Statement for the Press on the Decentralization Plan Issued by the Ambassador in Brazil (Caffery)60

An exchange of notes61 between the Brazilian Foreign Office and the American Embassy, established today an improved system to facilitate and expedite imports from or via the United States of the essential commodities required for Brazil’s basic economy.

The agreement aims at improving the effectiveness of the present decentralization plan, so-called because it transfers from Washington to Brazil various facilities of the Board of Economic Warfare to permit closer collaboration with Brazilian economic interests.

The agreement is part of the program of the United States Government to keep industrial production as well as shipments from the United States to Brazil and its other allies moving as smoothly as war conditions permit and to maintain, the present high peak of the industrial war effort of the United Nations.

The Brazilian Government names the Carteira de Exportação e Importação of the Bank of Brazil as the sole Brazilian agency to approve applications for commercial imports from the United States regarded as necessary to meet Brazil’s essential needs. It also names the Commercial Counselor of the Brazilian Embassy at Washington as representative of the Carteira in the United States to deal with authorities at Washington and New York.

Ambassador Caffery, commenting on the adoption of the revised plan said, “I am highly pleased with this new procedure established between our two governments in cooperation with the manufacturers and shippers of the United States and the Brazilian importers. It offers an excellent program for expediting the exportation of the essential commodities required for the maintenance of Brazil’s wartime economy.”

The notes established the mechanics designed to perfect the execution of the “decentralization plan”,62 agreed upon between the two governments recently, to determine Brazil’s requirements of materials to be imported from or via the United States. The agreement resulted from a series of negotiations between Dr. Gaston Vidigal, Director of the Carteira de Exportação e Importação, Dr. Walder Sarmanho, Commercial Counselor of the Brazilian Embassy at Washington, and [Page 151] representatives of the American Embassy and the United States Government agencies concerned, who were assisted by special experts sent from the State Department, and the Board of Economic Warfare in Washington.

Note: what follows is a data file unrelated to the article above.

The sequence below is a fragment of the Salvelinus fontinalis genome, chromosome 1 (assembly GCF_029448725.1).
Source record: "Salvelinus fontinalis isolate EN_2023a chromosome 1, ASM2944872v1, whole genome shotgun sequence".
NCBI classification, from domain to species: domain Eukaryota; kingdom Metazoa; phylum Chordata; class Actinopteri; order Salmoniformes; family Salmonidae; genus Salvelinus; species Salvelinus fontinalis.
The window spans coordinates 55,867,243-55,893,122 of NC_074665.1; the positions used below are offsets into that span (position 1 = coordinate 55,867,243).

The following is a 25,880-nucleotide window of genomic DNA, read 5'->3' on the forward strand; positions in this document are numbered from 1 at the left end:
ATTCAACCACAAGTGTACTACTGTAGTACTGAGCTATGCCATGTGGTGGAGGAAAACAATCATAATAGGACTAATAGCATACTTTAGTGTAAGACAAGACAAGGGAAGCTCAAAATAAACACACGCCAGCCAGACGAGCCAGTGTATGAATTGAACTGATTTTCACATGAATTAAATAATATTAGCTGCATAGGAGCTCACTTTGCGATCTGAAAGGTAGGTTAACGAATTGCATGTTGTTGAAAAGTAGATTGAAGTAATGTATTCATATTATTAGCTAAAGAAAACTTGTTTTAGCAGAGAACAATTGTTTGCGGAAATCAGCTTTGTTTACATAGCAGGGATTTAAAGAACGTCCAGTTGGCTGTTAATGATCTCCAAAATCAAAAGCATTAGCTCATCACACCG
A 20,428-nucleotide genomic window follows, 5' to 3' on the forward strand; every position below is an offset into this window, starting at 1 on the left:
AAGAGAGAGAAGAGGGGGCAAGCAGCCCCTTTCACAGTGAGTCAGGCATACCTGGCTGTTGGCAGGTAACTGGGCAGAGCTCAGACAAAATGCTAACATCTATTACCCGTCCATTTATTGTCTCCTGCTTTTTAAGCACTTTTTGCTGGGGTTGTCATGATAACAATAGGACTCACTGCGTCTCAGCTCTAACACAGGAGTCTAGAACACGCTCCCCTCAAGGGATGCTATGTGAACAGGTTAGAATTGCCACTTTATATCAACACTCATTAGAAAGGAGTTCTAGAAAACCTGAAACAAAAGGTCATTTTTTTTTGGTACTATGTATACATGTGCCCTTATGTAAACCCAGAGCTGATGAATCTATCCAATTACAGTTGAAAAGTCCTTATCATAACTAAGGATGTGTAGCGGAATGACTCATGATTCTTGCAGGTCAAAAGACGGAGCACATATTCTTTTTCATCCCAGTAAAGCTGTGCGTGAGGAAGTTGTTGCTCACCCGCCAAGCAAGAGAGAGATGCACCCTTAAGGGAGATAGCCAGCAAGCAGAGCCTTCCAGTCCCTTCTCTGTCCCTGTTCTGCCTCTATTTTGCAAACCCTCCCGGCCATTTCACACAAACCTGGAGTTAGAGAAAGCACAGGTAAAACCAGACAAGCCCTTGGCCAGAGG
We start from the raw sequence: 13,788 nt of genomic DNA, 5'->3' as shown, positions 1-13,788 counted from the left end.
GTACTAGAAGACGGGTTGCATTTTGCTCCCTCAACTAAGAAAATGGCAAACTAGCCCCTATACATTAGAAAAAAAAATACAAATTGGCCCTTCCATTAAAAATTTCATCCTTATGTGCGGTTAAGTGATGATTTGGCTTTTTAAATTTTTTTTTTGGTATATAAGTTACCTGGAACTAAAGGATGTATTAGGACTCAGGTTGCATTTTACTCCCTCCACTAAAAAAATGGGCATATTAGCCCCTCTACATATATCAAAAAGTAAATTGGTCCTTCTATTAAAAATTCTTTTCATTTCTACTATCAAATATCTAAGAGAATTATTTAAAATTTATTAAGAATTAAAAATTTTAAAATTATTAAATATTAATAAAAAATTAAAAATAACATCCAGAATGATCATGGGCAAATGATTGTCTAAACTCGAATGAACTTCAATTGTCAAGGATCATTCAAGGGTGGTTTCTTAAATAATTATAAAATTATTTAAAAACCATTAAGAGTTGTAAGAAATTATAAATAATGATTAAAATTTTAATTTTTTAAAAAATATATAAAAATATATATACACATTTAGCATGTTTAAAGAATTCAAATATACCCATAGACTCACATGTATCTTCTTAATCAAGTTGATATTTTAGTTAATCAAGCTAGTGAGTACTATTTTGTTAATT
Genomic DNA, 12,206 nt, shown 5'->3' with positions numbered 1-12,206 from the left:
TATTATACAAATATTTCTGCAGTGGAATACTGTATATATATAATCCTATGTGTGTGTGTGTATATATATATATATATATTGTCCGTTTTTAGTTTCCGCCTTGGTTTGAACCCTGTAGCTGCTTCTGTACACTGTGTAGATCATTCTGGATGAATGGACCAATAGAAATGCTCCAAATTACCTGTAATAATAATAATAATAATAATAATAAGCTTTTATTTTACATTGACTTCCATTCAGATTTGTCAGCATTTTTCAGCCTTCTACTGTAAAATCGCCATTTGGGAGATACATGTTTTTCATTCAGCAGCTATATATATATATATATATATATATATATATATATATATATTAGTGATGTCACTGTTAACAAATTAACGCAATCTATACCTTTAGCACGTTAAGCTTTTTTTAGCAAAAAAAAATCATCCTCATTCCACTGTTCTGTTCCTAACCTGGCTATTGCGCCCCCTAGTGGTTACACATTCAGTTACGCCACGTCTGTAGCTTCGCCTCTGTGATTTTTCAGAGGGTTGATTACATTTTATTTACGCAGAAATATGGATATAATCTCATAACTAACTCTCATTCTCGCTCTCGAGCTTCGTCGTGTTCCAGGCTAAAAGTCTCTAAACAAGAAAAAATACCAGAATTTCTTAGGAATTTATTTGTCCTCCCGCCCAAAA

Under the program the Carteira will recommend the importation of materials from the United States as well as indicate those which should be given preference as most necessary. In the event that the supplier in the United States is unable to fill the order from Brazil for a needed commodity recommended by the Bank of Brazil, Commercial Counselor Sarmanho will seek another supplier with the cooperation of the Board of Economic Warfare of the United States. Copies of all preference requests approved by the Bank of Brazil will be transmitted by the importers to their suppliers in the United States who will attach such copies to their applications for export licenses.

Following the disposition of the preference requests, the Carteira will communicate regarding any necessary subsequent action with the Commercial Counselor in the Brazilian Embassy in Washington advising the American Embassy in Rio of the action taken. This will enable the United States Government to give maximum cooperation to Brazil and at the same time assure maximum possible production of needed supplies from the North American industry and the most efficient use possible of available shipping space.

The new provisions of the decentralization plan will become effective May 12, 1943.63 The plan otherwise will continue as previously established.

  1. Copy, transmitted to the Department by the Ambassador in his despatch No. 11216, May 13; received May 21.
  2. Not printed.
  3. Decentralization Plan A; for an outline of this plan, see circular airgram of January 19, 8 p.m., p. 106.
  4. The effective date of the Agreement was indicated in the Agreement as May 1, 1943, but it was not signed until May 7 and not delivered to the Embassy until May 10.